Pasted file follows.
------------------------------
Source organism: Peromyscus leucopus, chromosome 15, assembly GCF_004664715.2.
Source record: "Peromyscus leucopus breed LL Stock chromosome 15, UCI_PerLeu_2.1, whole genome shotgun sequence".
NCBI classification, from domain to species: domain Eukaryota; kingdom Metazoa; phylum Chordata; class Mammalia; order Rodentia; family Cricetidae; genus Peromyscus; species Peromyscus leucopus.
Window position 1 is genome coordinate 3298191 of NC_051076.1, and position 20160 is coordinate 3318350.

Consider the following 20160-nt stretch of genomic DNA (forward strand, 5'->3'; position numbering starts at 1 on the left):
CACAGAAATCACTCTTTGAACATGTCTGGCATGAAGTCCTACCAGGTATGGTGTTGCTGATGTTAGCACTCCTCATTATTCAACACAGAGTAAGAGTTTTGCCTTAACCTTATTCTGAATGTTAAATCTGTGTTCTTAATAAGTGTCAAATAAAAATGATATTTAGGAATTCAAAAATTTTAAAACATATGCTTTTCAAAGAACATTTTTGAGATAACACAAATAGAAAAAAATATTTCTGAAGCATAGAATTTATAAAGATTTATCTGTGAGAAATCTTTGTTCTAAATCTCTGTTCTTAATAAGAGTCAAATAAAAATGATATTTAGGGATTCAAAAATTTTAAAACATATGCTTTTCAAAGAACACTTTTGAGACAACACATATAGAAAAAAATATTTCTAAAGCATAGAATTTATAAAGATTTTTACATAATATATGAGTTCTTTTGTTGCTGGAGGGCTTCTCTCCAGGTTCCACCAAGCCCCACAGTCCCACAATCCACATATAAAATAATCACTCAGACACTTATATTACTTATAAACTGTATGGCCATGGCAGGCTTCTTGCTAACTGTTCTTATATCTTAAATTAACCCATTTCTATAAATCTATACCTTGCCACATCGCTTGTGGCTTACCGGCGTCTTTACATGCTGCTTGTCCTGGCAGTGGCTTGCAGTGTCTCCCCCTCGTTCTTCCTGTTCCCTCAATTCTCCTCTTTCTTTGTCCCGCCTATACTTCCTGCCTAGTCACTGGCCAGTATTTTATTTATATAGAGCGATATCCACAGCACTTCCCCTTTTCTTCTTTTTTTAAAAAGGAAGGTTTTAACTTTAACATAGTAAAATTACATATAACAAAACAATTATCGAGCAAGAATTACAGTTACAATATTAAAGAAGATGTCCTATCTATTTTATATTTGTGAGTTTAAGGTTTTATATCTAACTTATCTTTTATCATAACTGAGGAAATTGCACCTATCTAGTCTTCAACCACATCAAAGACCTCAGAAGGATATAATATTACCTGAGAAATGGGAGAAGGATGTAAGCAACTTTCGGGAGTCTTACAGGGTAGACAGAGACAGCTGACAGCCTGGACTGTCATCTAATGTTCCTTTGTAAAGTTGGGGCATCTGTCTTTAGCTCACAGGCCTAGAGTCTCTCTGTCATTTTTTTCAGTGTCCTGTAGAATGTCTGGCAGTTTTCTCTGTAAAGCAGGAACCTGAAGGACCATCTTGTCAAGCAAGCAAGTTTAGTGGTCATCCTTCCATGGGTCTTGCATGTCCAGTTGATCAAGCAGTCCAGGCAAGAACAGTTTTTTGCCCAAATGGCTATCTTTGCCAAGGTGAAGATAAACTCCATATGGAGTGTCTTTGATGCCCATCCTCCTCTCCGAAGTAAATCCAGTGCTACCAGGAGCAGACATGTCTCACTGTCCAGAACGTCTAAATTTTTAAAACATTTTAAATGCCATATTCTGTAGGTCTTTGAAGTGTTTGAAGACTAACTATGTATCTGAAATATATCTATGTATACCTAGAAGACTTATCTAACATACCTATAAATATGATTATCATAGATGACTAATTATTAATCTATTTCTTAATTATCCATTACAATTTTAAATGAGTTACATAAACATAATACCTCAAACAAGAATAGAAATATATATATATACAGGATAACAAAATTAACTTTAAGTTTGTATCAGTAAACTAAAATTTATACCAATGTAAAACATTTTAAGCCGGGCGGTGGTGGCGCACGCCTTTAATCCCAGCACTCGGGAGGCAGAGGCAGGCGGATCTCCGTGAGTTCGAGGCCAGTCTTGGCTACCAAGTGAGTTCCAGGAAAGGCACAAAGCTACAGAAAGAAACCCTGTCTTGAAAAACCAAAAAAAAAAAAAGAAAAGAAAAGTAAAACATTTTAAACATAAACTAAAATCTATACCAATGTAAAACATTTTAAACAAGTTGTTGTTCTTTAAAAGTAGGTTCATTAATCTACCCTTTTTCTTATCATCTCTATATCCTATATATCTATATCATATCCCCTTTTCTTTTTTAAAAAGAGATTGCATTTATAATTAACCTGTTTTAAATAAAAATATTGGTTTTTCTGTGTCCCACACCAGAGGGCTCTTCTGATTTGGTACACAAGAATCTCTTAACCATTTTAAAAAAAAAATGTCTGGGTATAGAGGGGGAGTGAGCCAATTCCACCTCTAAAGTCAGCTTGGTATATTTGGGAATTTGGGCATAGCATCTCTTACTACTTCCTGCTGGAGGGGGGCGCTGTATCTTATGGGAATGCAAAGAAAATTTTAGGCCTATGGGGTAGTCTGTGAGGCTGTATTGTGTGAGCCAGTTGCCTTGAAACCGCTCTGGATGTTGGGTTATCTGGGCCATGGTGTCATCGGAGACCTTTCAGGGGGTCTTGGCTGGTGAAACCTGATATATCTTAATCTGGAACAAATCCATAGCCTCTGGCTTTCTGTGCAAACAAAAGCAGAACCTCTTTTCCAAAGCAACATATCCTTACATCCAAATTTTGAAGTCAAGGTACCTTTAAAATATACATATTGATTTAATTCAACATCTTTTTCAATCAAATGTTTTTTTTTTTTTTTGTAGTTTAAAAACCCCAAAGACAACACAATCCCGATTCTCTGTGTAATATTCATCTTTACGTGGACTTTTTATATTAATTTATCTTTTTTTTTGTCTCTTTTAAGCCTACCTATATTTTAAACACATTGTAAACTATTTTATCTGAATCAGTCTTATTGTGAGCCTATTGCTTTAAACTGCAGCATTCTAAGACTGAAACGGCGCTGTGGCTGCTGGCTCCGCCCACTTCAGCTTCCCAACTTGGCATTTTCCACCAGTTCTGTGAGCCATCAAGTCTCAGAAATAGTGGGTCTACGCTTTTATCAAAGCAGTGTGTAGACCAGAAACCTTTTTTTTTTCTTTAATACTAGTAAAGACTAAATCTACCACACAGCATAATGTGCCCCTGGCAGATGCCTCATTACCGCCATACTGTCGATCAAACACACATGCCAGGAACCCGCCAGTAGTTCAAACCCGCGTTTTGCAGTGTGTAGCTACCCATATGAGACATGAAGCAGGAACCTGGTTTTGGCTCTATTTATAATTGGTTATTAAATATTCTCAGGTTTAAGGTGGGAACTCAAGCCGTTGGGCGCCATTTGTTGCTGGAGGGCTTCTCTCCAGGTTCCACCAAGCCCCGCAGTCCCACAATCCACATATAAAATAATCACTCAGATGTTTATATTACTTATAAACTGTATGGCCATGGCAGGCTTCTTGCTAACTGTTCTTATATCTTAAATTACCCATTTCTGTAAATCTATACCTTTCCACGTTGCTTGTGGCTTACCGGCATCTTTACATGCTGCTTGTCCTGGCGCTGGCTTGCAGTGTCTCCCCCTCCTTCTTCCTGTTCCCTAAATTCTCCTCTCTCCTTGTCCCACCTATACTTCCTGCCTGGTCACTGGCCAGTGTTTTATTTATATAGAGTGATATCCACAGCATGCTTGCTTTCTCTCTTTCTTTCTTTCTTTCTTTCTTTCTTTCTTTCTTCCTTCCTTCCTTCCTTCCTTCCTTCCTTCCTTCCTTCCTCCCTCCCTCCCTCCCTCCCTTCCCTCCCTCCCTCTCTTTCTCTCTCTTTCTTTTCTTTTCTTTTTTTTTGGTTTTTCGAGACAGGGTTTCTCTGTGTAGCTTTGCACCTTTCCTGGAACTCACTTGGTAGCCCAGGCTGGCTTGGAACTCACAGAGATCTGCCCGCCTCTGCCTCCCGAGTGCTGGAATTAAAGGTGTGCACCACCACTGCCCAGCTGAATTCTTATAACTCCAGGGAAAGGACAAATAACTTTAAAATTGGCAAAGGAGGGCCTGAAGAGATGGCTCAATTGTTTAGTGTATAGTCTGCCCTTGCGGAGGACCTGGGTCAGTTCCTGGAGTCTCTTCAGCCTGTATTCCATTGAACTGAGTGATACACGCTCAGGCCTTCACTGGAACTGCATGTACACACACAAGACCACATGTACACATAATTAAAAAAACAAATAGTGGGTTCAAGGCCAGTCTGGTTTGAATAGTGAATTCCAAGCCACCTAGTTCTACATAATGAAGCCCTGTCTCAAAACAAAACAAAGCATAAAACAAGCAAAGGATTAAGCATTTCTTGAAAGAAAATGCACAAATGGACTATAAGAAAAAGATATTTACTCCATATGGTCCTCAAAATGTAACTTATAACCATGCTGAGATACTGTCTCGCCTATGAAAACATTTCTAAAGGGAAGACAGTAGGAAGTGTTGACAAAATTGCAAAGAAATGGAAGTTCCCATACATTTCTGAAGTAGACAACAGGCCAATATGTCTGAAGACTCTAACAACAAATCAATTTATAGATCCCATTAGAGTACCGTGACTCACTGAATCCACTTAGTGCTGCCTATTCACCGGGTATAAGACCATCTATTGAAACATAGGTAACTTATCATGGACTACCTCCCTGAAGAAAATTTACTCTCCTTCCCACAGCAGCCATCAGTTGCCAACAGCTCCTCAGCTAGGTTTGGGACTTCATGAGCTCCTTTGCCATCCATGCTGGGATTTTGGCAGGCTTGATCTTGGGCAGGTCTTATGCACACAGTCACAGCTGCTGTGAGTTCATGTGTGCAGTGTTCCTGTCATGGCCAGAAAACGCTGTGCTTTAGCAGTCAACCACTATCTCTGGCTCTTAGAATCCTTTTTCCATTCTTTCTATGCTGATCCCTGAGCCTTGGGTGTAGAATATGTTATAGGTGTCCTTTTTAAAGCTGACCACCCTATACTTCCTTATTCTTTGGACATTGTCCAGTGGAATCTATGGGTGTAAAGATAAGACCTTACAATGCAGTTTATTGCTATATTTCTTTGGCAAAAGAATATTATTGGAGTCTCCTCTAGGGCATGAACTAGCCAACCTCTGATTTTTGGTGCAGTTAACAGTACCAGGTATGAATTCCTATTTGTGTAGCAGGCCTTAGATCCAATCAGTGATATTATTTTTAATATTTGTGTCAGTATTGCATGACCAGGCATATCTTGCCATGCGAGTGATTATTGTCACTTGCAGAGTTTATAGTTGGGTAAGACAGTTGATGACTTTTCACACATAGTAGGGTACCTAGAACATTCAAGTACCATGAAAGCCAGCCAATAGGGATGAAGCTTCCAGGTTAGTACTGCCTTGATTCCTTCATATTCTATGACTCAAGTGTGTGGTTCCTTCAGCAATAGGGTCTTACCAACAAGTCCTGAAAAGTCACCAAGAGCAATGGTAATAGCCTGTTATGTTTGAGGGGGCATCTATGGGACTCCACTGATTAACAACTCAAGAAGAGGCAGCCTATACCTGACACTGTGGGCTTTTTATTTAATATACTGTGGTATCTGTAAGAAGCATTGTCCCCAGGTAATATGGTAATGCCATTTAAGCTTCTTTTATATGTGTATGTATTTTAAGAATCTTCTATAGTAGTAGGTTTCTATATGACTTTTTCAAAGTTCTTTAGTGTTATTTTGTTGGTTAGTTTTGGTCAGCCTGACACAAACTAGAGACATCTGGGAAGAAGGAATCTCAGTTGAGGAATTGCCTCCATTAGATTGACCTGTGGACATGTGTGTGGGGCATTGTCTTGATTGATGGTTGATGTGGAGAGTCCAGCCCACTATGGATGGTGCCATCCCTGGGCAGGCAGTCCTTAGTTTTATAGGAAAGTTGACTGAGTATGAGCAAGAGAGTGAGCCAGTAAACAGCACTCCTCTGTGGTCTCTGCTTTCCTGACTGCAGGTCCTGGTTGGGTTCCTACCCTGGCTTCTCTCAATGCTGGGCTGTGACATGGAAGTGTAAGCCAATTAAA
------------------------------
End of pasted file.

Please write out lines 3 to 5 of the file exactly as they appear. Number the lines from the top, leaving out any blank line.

NCBI classification, from domain to species: domain Eukaryota; kingdom Metazoa; phylum Chordata; class Mammalia; order Rodentia; family Cricetidae; genus Peromyscus; species Peromyscus leucopus.
Window position 1 is genome coordinate 3298191 of NC_051076.1, and position 20160 is coordinate 3318350.

Consider the following 20160-nt stretch of genomic DNA (forward strand, 5'->3'; position numbering starts at 1 on the left):